“It has taken recently separated Special Forces operators, volunteers, medics, refugees, soldiers, over 10 tons of relief supplies, specialty military and medical equipment, from one end of Ukraine to the other, from the north to the south of Ukraine and all up and down the front line to give the Ukrainians the tools they need,” he said.


During her stay in Kyiv, Murkowski visited the BLAMbulance, as it has become known, and talked with its crew.


From her bag, she pulled a VFW flag donated by the Nome chapter and a variety of Alaska souvenirs.


Hayward had told her that they put up various stickers in their vehicle, so she brought some to add — one from Alyeska ski resort, a few from various Anchorage breweries, and the rest a “literal grab bag,” she said.


But does Murkowski’s visit really help matters?


“Absolutely,” Hayward said.


“When three major U.S. senators go someplace, that’s not just a photo op. That’s a significant action. And it reminds people that this stuff matters,” he said.


That’s 3% of the Senate, he noted.


“Individually, none of us can accomplish anything. But if we’re working together on this, we can move the needle, we can do things and accomplish things,” he said.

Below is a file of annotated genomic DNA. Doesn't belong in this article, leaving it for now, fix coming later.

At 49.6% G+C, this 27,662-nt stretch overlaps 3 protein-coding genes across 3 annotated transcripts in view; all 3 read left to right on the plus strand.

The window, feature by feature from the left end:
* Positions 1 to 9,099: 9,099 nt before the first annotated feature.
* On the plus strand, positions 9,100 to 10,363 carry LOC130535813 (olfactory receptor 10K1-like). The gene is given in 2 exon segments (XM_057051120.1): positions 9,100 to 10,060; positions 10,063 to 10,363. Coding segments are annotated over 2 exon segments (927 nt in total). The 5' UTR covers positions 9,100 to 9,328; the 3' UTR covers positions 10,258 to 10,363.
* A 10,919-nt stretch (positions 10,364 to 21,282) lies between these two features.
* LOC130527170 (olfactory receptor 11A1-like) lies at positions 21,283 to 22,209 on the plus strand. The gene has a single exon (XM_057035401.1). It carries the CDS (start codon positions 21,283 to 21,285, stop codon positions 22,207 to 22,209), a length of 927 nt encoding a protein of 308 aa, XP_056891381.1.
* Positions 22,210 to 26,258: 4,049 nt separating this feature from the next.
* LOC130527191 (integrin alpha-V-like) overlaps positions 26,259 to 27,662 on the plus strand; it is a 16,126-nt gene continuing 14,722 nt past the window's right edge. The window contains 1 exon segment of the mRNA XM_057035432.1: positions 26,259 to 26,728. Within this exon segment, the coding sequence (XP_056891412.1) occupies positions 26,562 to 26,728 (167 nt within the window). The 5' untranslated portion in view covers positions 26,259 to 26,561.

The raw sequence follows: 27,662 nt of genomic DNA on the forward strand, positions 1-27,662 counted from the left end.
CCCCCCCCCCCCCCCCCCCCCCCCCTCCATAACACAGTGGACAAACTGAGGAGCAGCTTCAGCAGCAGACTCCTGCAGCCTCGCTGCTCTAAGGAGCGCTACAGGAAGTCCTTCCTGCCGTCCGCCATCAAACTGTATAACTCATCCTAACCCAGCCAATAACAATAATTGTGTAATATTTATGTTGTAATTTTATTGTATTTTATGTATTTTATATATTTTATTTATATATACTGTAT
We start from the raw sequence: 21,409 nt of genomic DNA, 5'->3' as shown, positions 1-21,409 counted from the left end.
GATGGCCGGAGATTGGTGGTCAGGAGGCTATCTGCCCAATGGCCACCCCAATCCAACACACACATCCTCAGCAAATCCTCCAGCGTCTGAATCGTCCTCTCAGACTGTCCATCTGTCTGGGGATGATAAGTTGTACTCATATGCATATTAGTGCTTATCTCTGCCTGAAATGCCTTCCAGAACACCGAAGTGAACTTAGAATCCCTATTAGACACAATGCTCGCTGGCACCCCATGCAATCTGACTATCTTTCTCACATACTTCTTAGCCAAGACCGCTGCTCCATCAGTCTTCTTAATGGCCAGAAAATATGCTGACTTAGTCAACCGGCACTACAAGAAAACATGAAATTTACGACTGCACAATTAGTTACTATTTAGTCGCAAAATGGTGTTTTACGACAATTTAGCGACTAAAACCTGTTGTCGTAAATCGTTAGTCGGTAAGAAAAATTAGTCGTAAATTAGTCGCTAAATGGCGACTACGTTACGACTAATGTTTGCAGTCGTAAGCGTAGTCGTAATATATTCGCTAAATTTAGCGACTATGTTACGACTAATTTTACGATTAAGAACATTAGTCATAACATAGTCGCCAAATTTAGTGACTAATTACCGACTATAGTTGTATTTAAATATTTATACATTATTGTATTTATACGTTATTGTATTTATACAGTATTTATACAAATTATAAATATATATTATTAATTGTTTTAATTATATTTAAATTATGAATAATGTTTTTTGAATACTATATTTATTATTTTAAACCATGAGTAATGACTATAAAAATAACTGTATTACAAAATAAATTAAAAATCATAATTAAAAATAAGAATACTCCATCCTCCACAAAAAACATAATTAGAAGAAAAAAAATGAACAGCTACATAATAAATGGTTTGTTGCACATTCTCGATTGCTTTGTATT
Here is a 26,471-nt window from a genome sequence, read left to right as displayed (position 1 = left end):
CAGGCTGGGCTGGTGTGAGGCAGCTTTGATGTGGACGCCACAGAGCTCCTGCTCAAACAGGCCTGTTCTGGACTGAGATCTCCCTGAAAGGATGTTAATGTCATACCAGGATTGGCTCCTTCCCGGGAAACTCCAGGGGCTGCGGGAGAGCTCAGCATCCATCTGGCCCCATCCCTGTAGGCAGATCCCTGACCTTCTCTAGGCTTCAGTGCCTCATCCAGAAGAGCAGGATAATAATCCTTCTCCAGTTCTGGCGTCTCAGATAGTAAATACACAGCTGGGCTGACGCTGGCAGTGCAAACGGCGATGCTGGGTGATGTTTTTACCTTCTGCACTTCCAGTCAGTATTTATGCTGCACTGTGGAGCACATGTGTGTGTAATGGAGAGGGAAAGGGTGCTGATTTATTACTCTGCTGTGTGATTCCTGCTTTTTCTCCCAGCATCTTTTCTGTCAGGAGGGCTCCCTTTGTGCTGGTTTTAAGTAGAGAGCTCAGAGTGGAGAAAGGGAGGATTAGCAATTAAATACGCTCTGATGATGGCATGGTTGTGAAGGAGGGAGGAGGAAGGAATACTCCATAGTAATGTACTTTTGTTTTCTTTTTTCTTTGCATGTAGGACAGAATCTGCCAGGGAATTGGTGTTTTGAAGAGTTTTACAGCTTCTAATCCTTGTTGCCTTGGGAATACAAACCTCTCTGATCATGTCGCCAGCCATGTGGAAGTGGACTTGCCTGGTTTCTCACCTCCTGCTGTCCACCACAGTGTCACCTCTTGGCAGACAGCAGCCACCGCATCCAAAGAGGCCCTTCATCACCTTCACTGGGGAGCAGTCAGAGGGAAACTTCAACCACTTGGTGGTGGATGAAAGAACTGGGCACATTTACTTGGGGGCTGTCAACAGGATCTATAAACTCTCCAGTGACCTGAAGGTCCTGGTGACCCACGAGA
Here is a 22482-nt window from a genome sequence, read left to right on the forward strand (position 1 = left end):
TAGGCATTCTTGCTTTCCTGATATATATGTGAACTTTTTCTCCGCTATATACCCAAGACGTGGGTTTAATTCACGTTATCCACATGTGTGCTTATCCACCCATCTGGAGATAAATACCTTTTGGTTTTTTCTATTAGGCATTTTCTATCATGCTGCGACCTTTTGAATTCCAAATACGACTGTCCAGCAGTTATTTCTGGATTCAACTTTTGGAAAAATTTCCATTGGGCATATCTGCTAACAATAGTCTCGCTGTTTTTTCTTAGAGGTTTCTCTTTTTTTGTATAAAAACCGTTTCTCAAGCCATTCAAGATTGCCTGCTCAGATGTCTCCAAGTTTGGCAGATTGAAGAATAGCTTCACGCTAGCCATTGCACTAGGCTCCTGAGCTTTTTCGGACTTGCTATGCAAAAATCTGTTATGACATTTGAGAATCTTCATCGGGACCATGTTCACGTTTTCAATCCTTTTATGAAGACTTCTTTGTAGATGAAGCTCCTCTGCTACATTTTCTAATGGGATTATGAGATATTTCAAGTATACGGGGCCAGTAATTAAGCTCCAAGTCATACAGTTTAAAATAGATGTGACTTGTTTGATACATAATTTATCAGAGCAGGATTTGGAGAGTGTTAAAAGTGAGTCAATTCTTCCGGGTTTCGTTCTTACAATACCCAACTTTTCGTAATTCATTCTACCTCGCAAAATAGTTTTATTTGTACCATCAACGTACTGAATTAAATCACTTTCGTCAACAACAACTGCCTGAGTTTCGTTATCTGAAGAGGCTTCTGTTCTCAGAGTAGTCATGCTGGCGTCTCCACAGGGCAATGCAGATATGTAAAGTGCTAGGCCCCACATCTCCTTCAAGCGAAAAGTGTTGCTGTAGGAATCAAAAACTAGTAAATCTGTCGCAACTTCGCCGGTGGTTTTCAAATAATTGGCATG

Murkowski said she’s particularly grateful for the Alaskans who have welcomed Ukrainian refugees into their homes. Almost 1,000 Ukrainians have arrived in the state, she said, and when she returns to Anchorage on Friday, she intends to meet with some of them.


Hayward said that in his experience, there are three things Alaskans can do to help Ukraine:


• Keep paying attention. “The first thing is, they can continue to make this a priority. They can continue to pay attention to what’s going on. And I think that that matters more than anything else,” he said.


• Ask political leaders to support Ukraine. “The second thing is they can insist that their national representatives — and that means candidates as well as elected officials — take this seriously,” he said. “If it is a candidate, you let them know in no uncertain terms that if they somehow want to portray this as a territorial dispute, or do a bunch of ‘what about-isms’, they’re going to need to move on because they can’t represent you effectively.”


• Donate to proven causes. “You can talk to other people who’ve been there. You can go with names that you know, or in the age of the internet, you can dive into the things that you care about and find a way to connect to people who are doing that thing,” he said.


On Wednesday, Hayward spoke by phone from St. Lawrence Island, 40 miles from the Russian mainland.


He said Alaskans need to act now: If Ukraine loses the war, Russia will begin acting more aggressively with its other neighbors, including Alaska. It’s better to support Ukraine now, to prevent that from happening, he said.


“We can either deal with this problem now, get lifelong friends with the Ukrainians, and make the world better for our kids, or we can turn our backs on it and get bitten on the ass probably literally in five or six years,” he said.

By:  James Brooks
Source: Alaska Beacon